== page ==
Faculty-Run Groups Work to Discuss Diversity, Equity, and Inclusion

Seeking Educational Equity and Diversity (SEED) and Andover White Anti-Racist Education (AWARE) are two new faculty groups which give adults on campus the opportunities to converse about the needs of students. SEED works towards social justice at the personal and institutional levels, while AWARE, now in its second year, is a discussion group for white-identifying faculty.

Dr. Peggy McIntosh, Senior Research Scientist of the Wellesley Centers for Women at Wellesley College, founded the National SEED Project in 1987. According to its website, the National SEED Project consists of “peer-led” seminars amongst teachers to discuss issues of equity and diversity on their campuses. Andover conducted a SEED seminar two years ago, but none have occurred since then. After attending training this past summer, Deborah Olander, Instructor in Mathematics, Statistics, & Computer Science, and Susan Esty, Director of Wellness Education, decided to recontinue SEED sessions for the year.

“The program sort of expanded to look at all systems of oppression in the settings of schools and help[s] educators think about how they can build supportive communities that break down systems of oppression,” said Olander.

According to Olander, the group meets once or twice a month in ninety minute sessions. Topics include race, ethnicity, gender, sexual identity, ability, class, and socioeconomic class. Besides directly confronting social issues, the group also builds a great community, and helps the faculty learn more about each other.

“It’s a way for faculty and staff to get to know each other better and to get to know what our backgrounds are and that we come from very different backgrounds. We do a lot of personal reflection and sharing of that,” said Olander.

In an email to The Phillipian, Esty wrote, “Faculty discuss issues of equity and inclusion a lot of the time. I think it’s both normal for this campus and important for any school community to be having conversations about diversity, equity, and inclusion. I’m grateful to have so many colleagues who value this work.”

AWARE was started by Olander for white-identifying faculty to discuss their roles as allies and educators on a multicultural campus.

Olander said “I didn’t see a formal way for white people to come together and talk about their racial identity and the role that they can play in creating equity on campus. There are a lot of well-intentioned people on campus thinking about those things, but there’s no formal organization around that. I felt [that] faculty of color were doing the most heavy lifting in terms of identifying issues or looking for ways to create more equity, so [AWARE] sort of formalizes that.”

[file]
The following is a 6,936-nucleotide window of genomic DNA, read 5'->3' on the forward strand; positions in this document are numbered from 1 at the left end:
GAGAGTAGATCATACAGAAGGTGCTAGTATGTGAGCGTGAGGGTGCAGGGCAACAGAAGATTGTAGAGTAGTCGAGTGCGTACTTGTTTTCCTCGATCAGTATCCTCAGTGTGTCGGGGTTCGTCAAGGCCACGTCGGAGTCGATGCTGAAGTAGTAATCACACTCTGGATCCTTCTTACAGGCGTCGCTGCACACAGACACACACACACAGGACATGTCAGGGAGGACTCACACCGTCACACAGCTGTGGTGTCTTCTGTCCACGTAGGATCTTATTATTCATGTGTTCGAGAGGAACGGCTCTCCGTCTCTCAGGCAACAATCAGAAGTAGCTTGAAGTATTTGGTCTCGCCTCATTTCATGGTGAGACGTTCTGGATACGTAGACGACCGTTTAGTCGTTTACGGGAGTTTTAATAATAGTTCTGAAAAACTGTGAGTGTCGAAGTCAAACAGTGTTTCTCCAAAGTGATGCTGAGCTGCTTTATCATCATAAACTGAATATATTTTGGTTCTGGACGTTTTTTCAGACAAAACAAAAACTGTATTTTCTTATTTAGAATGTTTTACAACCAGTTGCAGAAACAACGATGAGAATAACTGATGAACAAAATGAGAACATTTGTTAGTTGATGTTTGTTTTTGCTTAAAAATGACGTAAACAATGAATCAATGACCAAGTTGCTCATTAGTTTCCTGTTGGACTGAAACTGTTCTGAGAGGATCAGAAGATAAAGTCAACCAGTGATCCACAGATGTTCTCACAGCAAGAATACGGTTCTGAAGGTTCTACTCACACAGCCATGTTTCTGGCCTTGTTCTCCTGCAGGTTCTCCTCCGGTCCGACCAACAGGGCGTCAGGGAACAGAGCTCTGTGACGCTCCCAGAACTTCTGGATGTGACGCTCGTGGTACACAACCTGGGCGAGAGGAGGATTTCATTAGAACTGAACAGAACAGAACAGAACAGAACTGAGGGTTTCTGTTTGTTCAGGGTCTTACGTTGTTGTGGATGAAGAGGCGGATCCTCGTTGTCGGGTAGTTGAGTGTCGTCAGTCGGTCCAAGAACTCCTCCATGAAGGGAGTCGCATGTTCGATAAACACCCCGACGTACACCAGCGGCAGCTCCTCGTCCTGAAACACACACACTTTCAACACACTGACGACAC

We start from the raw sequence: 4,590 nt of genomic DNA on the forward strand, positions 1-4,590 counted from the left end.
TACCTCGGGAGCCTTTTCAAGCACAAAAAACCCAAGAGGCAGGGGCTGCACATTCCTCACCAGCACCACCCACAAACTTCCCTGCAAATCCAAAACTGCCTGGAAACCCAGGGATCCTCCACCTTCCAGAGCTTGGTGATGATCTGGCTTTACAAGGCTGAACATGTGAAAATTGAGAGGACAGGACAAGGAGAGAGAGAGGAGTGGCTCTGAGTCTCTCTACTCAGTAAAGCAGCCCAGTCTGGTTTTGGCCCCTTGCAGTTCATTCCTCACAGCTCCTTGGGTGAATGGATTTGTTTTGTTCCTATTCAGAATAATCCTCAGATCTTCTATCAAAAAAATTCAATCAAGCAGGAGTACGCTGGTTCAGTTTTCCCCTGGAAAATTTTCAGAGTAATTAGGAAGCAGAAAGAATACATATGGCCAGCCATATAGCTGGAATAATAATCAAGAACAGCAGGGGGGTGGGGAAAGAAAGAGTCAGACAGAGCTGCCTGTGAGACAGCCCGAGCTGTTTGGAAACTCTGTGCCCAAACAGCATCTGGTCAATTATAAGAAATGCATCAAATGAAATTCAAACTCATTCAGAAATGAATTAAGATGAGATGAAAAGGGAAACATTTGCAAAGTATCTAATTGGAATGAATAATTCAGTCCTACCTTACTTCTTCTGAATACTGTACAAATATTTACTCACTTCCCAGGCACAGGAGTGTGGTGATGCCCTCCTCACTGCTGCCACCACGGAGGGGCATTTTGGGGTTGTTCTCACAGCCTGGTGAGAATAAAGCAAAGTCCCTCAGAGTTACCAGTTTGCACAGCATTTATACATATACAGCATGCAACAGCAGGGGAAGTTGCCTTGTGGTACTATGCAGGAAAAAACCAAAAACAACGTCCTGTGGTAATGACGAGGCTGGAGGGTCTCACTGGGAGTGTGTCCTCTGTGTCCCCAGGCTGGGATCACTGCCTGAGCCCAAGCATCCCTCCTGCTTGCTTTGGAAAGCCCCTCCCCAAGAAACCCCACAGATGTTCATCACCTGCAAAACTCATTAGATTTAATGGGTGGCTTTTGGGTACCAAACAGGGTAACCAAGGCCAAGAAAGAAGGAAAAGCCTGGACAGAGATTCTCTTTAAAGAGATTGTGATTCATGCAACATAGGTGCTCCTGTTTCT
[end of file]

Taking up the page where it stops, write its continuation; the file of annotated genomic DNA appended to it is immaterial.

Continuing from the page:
Faculty in AWARE work on increasing their understanding of white supremacy, and how racism functions in modern society. One of their priorities is learning and practicing active and effective allyship.

“In AWARE, we are discussing our own understanding of our racial identity as white people, the role we play as white people, and the role that whiteness plays in society. We’re doing our own education, and we’re also trying to identify places on campus where we might be able to have an influence. It remind[s] [us] that we need to be in solidarity with people of color on this campus and [it] identif[ies] opportunities for us to play a more active role,” said Olander.

AWARE currently includes almost fifty faculty members. According to Olander, this number is around three times higher than the number of participants last year. Caleb Blackburn-Johnson ’22 feels that these types of groups are extremely important to have, and that with many faculty members involved, the themes discussed can “trickle down” to the student body and have a larger impact.

“I think [these groups are] a really important thing, especially because if we want to have a community of inclusion and diversity, that leadership needs to come from the top. And if teachers are willing to discuss these issues, then they’ll be also willing to bring it into the classroom, which is really essential towards cultivating community acceptance,” said Blackburn-Johnson.

As part of the efforts of creating and running SEED and AWARE, Olander uses historical context in recognizing the Andover institution as a unique and necessary space to have conversations about inclusion and multiculturalism.

“The Andover community was established in 1778 for wealthy white men, and we carry on the legacy of that kind of institution. We have to be very intentional about what remains from that history and acknowledge that history. We built this beautiful multicultural community, but it’s not perfect yet. It’s not perfect anywhere yet, but I think it has to be a very intentional effort to build a very healthy multicultural community,” said Olander.